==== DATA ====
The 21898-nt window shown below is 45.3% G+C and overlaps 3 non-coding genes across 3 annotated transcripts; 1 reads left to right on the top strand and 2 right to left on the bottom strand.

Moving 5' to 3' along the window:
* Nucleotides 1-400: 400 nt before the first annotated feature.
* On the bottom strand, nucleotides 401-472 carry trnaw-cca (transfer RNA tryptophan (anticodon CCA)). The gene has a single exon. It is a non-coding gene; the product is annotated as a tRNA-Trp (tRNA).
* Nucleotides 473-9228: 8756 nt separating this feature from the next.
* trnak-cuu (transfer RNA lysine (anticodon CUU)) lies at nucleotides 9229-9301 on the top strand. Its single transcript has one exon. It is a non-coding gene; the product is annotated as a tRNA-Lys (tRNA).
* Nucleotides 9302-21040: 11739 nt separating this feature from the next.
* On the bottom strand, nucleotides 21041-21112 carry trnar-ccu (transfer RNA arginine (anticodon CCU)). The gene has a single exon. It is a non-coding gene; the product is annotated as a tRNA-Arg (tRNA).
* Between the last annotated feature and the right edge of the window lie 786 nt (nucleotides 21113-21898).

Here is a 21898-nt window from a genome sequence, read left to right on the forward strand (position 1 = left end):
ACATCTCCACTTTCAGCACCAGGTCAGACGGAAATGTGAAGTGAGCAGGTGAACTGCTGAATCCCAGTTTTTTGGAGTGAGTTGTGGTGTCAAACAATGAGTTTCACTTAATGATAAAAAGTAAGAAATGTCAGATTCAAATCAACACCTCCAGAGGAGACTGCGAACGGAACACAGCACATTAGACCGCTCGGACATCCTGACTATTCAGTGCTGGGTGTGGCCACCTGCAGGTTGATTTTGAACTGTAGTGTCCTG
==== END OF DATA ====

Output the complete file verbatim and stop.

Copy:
The 21898-nt window shown below is 45.3% G+C and overlaps 3 non-coding genes across 3 annotated transcripts; 1 reads left to right on the top strand and 2 right to left on the bottom strand.

Moving 5' to 3' along the window:
* Nucleotides 1-400: 400 nt before the first annotated feature.
* On the bottom strand, nucleotides 401-472 carry trnaw-cca (transfer RNA tryptophan (anticodon CCA)). The gene has a single exon. It is a non-coding gene; the product is annotated as a tRNA-Trp (tRNA).
* Nucleotides 473-9228: 8756 nt separating this feature from the next.
* trnak-cuu (transfer RNA lysine (anticodon CUU)) lies at nucleotides 9229-9301 on the top strand. Its single transcript has one exon. It is a non-coding gene; the product is annotated as a tRNA-Lys (tRNA).
* Nucleotides 9302-21040: 11739 nt separating this feature from the next.
* On the bottom strand, nucleotides 21041-21112 carry trnar-ccu (transfer RNA arginine (anticodon CCU)). The gene has a single exon. It is a non-coding gene; the product is annotated as a tRNA-Arg (tRNA).
* Between the last annotated feature and the right edge of the window lie 786 nt (nucleotides 21113-21898).

Here is a 21898-nt window from a genome sequence, read left to right on the forward strand (position 1 = left end):
ACATCTCCACTTTCAGCACCAGGTCAGACGGAAATGTGAAGTGAGCAGGTGAACTGCTGAATCCCAGTTTTTTGGAGTGAGTTGTGGTGTCAAACAATGAGTTTCACTTAATGATAAAAAGTAAGAAATGTCAGATTCAAATCAACACCTCCAGAGGAGACTGCGAACGGAACACAGCACATTAGACCGCTCGGACATCCTGACTATTCAGTGCTGGGTGTGGCCACCTGCAGGTTGATTTTGAACTGTAGTGTCCTG